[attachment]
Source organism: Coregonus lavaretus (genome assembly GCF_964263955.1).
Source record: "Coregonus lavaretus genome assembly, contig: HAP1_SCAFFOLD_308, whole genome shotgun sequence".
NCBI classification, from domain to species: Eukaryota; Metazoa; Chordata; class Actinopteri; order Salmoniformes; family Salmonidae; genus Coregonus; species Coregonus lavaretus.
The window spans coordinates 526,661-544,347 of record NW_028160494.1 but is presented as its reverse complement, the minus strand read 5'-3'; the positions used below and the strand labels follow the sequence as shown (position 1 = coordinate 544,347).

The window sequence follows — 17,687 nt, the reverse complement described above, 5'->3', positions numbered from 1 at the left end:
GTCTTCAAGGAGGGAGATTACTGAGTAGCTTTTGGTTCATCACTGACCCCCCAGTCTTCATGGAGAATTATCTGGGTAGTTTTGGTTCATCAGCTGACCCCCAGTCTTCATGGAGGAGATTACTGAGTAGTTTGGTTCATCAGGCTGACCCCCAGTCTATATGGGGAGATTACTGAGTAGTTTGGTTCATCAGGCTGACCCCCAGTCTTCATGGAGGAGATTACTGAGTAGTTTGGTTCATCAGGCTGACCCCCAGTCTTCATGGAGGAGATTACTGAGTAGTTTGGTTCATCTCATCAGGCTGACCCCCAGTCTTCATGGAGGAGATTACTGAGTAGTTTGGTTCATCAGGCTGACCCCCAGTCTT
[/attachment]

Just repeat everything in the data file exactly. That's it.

Source organism: Coregonus lavaretus (genome assembly GCF_964263955.1).
Source record: "Coregonus lavaretus genome assembly, contig: HAP1_SCAFFOLD_308, whole genome shotgun sequence".
NCBI classification, from domain to species: Eukaryota; Metazoa; Chordata; class Actinopteri; order Salmoniformes; family Salmonidae; genus Coregonus; species Coregonus lavaretus.
The window spans coordinates 526,661-544,347 of record NW_028160494.1 but is presented as its reverse complement, the minus strand read 5'-3'; the positions used below and the strand labels follow the sequence as shown (position 1 = coordinate 544,347).

The window sequence follows — 17,687 nt, the reverse complement described above, 5'->3', positions numbered from 1 at the left end:
GTCTTCAAGGAGGGAGATTACTGAGTAGCTTTTGGTTCATCACTGACCCCCCAGTCTTCATGGAGAATTATCTGGGTAGTTTTGGTTCATCAGCTGACCCCCAGTCTTCATGGAGGAGATTACTGAGTAGTTTGGTTCATCAGGCTGACCCCCAGTCTATATGGGGAGATTACTGAGTAGTTTGGTTCATCAGGCTGACCCCCAGTCTTCATGGAGGAGATTACTGAGTAGTTTGGTTCATCAGGCTGACCCCCAGTCTTCATGGAGGAGATTACTGAGTAGTTTGGTTCATCTCATCAGGCTGACCCCCAGTCTTCATGGAGGAGATTACTGAGTAGTTTGGTTCATCAGGCTGACCCCCAGTCTT